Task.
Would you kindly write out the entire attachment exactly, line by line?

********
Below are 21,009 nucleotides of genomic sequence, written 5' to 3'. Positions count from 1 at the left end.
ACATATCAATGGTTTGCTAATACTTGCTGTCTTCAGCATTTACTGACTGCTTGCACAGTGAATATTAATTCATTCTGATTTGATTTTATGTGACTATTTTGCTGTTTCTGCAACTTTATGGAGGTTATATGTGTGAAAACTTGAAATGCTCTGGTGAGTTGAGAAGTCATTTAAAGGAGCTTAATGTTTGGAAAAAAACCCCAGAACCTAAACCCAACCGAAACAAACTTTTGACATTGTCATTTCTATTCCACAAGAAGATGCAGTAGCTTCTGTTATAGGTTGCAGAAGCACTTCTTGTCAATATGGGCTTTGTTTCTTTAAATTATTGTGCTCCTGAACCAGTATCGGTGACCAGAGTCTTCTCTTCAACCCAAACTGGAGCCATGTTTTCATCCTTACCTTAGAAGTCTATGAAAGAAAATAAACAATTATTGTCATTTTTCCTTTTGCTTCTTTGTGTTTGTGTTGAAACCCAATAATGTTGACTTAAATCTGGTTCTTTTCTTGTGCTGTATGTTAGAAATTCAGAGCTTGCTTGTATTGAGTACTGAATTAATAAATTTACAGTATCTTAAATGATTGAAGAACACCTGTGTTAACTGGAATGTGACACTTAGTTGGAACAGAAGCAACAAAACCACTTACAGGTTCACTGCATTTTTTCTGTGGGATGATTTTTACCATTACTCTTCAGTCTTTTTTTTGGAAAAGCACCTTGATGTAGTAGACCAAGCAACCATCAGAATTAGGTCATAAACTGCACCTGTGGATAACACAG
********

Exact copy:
Below are 21,009 nucleotides of genomic sequence, written 5' to 3'. Positions count from 1 at the left end.
ACATATCAATGGTTTGCTAATACTTGCTGTCTTCAGCATTTACTGACTGCTTGCACAGTGAATATTAATTCATTCTGATTTGATTTTATGTGACTATTTTGCTGTTTCTGCAACTTTATGGAGGTTATATGTGTGAAAACTTGAAATGCTCTGGTGAGTTGAGAAGTCATTTAAAGGAGCTTAATGTTTGGAAAAAAACCCCAGAACCTAAACCCAACCGAAACAAACTTTTGACATTGTCATTTCTATTCCACAAGAAGATGCAGTAGCTTCTGTTATAGGTTGCAGAAGCACTTCTTGTCAATATGGGCTTTGTTTCTTTAAATTATTGTGCTCCTGAACCAGTATCGGTGACCAGAGTCTTCTCTTCAACCCAAACTGGAGCCATGTTTTCATCCTTACCTTAGAAGTCTATGAAAGAAAATAAACAATTATTGTCATTTTTCCTTTTGCTTCTTTGTGTTTGTGTTGAAACCCAATAATGTTGACTTAAATCTGGTTCTTTTCTTGTGCTGTATGTTAGAAATTCAGAGCTTGCTTGTATTGAGTACTGAATTAATAAATTTACAGTATCTTAAATGATTGAAGAACACCTGTGTTAACTGGAATGTGACACTTAGTTGGAACAGAAGCAACAAAACCACTTACAGGTTCACTGCATTTTTTCTGTGGGATGATTTTTACCATTACTCTTCAGTCTTTTTTTTGGAAAAGCACCTTGATGTAGTAGACCAAGCAACCATCAGAATTAGGTCATAAACTGCACCTGTGGATAACACAG